Sync or swim

A reminder to all flash photographers: you need your shutter speed to be below the camera’s flash synch speed.

What does this mean? Let me explain.

The flash fires for the briefest period, of course. Like 1/2000th of a second. That is why we call it a flash.

So when it fires, if the light is to reach the entire film or sensor, the shutter needs to be totally open at that point.

That much is obvious. But what is not obvious is that there is an engineering limitation in your shutter. Beyond a certain shutter speed, the camera’s synch speed, the shutter never totally opens. Instead, a small (increasingly narrow) slit travels across the shutter to give each pixel a brief exposure time.That’s cool – the shutter does not have to be super-fast and expensive and you get a fast shutter speed.

But this gets in the way when you are using flash. When you fire during those short exposure times (on most modern cameras, faster than about 1/200th second), the light does not reach the entire sensor. Look at this example I shot to illustrate this, at speeds from 1/200th to 1/1000th sec:


You can see that as I exceed the sync speed, the light only reaches part of the shutter.

You should also note that especially when using external flashes with Pocketwizards or similar, flash takes time to set up. My 1Ds MKIII has a synch speed f 1/25oth second but as you see, at that speed it is already beginning to cut off. Best stay a bit below your synch speed (I typically set my shutter, when I am using studio flash, to 1/125th second).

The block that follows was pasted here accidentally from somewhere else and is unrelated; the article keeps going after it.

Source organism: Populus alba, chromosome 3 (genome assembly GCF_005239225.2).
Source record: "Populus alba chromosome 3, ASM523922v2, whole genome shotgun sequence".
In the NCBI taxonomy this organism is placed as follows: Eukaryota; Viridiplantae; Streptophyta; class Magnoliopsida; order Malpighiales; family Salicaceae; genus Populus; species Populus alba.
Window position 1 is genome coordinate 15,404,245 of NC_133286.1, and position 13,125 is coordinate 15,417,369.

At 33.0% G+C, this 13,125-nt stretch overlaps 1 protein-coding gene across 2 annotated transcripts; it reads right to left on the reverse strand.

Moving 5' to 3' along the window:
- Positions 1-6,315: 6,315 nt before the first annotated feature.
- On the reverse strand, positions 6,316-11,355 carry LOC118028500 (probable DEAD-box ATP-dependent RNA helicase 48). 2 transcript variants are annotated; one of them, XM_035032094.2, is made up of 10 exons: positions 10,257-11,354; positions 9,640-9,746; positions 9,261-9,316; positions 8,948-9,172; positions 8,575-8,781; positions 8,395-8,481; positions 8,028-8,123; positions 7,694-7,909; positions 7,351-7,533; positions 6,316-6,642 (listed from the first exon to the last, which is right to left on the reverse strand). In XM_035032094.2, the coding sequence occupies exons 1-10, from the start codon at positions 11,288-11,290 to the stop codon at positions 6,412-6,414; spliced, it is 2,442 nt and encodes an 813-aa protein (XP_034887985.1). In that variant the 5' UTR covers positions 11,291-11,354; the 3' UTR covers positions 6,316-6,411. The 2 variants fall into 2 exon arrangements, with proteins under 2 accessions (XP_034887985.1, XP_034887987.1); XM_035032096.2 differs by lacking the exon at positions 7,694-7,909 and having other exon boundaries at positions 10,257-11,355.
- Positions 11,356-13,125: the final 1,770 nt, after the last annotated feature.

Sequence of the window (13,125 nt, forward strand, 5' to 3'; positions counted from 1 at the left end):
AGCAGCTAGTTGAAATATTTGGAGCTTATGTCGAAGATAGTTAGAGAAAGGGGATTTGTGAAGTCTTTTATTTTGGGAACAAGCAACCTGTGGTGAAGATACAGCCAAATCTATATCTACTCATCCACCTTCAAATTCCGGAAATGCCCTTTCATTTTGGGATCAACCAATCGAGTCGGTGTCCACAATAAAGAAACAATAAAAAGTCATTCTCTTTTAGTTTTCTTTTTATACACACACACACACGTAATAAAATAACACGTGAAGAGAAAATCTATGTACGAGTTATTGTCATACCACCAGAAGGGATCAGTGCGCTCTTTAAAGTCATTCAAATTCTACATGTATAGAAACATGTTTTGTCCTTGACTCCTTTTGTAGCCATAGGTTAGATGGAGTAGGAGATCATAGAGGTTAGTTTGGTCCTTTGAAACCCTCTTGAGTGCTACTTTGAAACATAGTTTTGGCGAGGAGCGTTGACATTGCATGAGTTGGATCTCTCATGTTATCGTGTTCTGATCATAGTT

(There is a way to overcome that: fast flash, which some high end flash units offer. This continuously, all the time that the shutter travels, pulses the flash at a very rapid rate, so that the slit, as it travels across the sensor, has light coming in throughout its travel time. It works great – do use it when taking flash images outside – but it uses a lot of energy, and hence decreases the range of your flash.)

(Advanced tip: I know of at least one photographer who uses this effect to introduce an electronic version of a neutral density filter or a barn door: he sets his camera to 1/320th second while using flash, and turns the camera upside down. That makes the top part of the image dark, at least as far as the flash part of the light is concerned!)

0 thoughts on “Sync or swim

  1. Am I right in thinking that (on camera) flash technology has not advanced much recently? Yes, we have tweaked the camera-flash interface with ETTL and its competitors to adjust the intensity and width of the flash according to the subject and lens.

    But the basic flash tube has not changed much in many years. Maybe it has increased in efficiently – more flashes per battery charge – but it is still a very short duration light. You talk of pulsing the flash – but why can’t we make one that stays on for longer at full intensity?

    Or is the problem that humans would not be able to endure that intensity of light for more than a short period of time?